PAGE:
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Theodore H. White, Author, Dead at 71

May 16, 1986|RONALD L. SOBLE | Times Staff Writer

Theodore H. White, the owl-faced, Pulitzer Prize-winning journalist and historian who dramatically changed the look of American political reporting with his popular "The Making of the President" books, died late Thursday at New York City's Lenox Hill Hospital after suffering a stroke. He was 71.

White, according to friends, appeared to be in good health and was involved in writing projects up until last Friday, when he collapsed at his upper East Side Manhattan residence.

"I think he was the greatest journalistic explainer of American politics and American life around," said his longtime close friend Richard M. Clurman, former chief of correspondents at Time and Life magazines, where White worked for years as a foreign correspondent. "He was a wonderful yarn spinner. He could take the most familiar subject and make it leap into people's heads."

A successful reporter of limitless energy for almost half a century, White achieved overnight international stature with his book, "The Making of the President, 1960," which in 1961 stayed on best-seller lists for almost a year, sold more than four million copies and won him the Pulitzer the following year.

A chronicle of John F. Kennedy's razor-thin victory over Richard M. Nixon, the book set new standards of reporting in its intimate narrative of the presidential candidates and their respective campaigns for the White House. It became a new genre of political reportage and its "inside stuff" riveted millions.

At work on the book for more than a year before the 1960 election, White, who had total recall and an uncanny ability to synthesize material into fascinating narratives, was able to amass a remarkable assortment of anecdotes. He succeeded in placing the reader beside the candidate during relentless days of campaigning while providing unique glimpses into political strategy sessions.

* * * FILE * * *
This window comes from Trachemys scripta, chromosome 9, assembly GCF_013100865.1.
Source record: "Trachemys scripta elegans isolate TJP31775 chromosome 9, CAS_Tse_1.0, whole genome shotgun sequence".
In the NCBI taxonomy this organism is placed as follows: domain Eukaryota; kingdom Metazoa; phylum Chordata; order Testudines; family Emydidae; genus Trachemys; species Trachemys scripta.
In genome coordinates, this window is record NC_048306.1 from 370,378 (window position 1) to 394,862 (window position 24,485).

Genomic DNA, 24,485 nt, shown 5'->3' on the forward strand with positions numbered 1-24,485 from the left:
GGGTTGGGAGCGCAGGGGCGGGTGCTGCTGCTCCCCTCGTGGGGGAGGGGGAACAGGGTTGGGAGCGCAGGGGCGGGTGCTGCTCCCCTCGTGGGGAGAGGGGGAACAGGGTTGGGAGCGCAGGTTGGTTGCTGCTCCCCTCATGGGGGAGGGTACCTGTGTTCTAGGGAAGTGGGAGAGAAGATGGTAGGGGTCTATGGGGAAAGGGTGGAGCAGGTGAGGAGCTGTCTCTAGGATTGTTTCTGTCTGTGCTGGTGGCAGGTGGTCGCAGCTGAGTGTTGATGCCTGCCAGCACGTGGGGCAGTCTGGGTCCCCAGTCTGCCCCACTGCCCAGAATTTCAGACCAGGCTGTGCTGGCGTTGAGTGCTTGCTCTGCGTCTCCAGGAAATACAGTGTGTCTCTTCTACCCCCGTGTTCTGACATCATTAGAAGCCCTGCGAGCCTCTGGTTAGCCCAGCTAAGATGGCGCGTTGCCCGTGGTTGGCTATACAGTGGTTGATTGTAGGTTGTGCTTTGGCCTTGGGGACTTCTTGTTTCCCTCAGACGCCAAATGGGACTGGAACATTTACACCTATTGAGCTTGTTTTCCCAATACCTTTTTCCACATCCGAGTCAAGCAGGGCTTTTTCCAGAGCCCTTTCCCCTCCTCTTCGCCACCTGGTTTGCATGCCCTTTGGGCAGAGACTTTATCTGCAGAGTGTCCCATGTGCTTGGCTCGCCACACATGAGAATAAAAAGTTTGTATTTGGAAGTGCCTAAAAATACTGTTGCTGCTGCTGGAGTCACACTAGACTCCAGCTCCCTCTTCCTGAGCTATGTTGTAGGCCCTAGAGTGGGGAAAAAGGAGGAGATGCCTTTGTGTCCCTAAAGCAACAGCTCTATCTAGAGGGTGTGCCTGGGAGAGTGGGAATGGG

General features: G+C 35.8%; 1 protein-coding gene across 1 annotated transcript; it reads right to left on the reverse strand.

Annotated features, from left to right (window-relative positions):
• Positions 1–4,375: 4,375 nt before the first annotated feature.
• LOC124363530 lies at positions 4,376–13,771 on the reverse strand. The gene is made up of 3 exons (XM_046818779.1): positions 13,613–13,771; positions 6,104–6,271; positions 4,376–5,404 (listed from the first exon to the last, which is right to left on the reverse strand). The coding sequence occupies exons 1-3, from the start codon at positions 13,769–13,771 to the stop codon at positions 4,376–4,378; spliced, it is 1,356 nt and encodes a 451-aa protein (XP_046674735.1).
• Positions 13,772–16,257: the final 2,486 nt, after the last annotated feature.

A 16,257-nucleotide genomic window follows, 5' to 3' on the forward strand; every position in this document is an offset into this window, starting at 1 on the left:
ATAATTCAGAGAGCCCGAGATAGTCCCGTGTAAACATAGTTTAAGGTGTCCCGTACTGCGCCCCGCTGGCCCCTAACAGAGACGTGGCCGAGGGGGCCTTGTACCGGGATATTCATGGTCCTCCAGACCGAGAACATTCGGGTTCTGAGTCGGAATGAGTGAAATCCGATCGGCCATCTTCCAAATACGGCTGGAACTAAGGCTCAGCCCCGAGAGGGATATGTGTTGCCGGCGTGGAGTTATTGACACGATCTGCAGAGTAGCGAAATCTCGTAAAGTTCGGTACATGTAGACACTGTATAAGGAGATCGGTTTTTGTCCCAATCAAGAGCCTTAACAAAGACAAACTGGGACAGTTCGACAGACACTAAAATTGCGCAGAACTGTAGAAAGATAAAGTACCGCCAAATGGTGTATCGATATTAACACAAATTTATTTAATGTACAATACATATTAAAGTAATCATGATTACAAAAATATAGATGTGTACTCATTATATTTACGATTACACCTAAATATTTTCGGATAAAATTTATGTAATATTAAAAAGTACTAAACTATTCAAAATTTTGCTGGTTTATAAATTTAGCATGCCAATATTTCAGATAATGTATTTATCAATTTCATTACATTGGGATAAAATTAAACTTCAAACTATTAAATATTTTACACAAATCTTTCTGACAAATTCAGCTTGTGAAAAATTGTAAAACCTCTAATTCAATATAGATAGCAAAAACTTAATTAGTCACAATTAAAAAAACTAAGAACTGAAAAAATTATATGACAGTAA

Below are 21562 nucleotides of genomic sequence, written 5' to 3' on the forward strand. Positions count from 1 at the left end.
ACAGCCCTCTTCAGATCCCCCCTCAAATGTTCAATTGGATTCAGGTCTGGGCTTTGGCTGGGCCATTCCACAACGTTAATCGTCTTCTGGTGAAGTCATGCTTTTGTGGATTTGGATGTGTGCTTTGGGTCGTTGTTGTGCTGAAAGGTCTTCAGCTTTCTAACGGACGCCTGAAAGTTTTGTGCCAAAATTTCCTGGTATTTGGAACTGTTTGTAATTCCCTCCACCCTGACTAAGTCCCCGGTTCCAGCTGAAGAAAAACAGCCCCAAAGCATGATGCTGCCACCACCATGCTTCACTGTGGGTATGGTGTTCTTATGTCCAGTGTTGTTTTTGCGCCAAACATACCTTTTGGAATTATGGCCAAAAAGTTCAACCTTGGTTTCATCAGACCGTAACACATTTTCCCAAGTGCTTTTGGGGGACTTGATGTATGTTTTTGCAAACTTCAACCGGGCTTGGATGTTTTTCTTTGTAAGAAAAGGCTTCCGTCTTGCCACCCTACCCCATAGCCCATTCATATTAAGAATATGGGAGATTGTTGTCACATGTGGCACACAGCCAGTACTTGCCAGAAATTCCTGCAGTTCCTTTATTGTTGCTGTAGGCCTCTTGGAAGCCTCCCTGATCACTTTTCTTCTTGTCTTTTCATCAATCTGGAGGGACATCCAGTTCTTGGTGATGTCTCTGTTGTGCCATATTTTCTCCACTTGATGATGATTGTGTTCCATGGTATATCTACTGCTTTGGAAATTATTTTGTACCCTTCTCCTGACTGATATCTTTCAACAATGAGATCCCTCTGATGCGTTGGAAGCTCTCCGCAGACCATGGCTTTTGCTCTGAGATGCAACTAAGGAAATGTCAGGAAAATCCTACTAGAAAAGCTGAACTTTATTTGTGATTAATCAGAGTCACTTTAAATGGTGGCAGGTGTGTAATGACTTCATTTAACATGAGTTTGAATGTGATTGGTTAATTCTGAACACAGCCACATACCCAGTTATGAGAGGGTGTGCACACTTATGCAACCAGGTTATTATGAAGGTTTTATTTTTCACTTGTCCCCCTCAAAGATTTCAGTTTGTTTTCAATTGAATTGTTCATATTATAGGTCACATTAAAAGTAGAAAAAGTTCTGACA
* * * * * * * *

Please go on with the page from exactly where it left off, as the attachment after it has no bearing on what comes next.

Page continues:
Years later, White was almost apologetic in describing his new brand of journalism.

'It's Overkill'

"It's overkill," he explained in a 1969 New York Times interview. "Interview everybody, be everywhere, see everything. The best time to listen to a politician is when he's on a stump on a street corner in the rain late at night when he's exhausted. Then he doesn't lie."

But as other political reporters picked up on his technique for intimate detail, which became known as the "Teddy White Syndrome," the author pondered the implications of what he had started.

"It's appalling what we've done to (the candidates)," he told journalist Timothy Crouse in an interview for Crouse's book on the 1972 presidential campaign press corps, "The Boys on the Bus." "There's a conflict here--the absolute need of the public to know versus the candidate's need for privacy, which is an equivalent and absolute need," White said. "I don't know how you resolve it."

Ever pondering this dilemma, White reflected in a 1978 interview with the Los Angeles Times that "you must never get immersed in the world view of the person you're covering. On the other hand, how the hell are you going to get to know them if you only cover the public appearances and never sit around chatting?"

Born in Boston

Theodore Harold White was born in modest circumstances in Boston's Roxbury ghetto on May 6, 1915. White was one of four children. After the death of his father, a lawyer with a small local practice, he sold newspapers in the early days of the Great Depression.

Recalling his life at a downtown Boston streetcar stop, White said: "As the cars pulled up, I'd jump aboard and run through with the papers, then jump out again and onto the next car. It made me agile as hell, but I got bitterer and bitterer."

His high school grades brought him acceptance from Harvard University but he had to delay further academic life by two years. His family of five was drawing $11 a week on welfare. So at age 16, he taught Hebrew and again sold newspapers to help keep food on the table.

He got to Harvard in 1932, on a newsboy's scholarship, aspiring to become a historian--but in an ivory tower and not in the hurly-burly world of contemporary journalism.

For reasons that he could never fully explain, White had chosen to immerse himself in Chinese studies under John King Fairbank, a young professor who was to become a national authority on China.

"Fairbank took in this penniless student and made him feel at home, and cared for him and gave him entree to a larger world," wrote journalist David Halberstam in his 1979 book, "The Powers That Be."

Then, recounted Halberstam, Fairbank tried to sort out where White would fit in professionally in the world outside Harvard.

Other Possibilities

"He would make a fine scholar," Halberstam wrote, "but Fairbank thought there were other possibilities, all that energy and curiosity, a skill with words, though perhaps a bit purple. Teddy should be a journalist. For a graduation present he gave him a second-hand typewriter and six letters of introduction for China. It was the making of a journalist."

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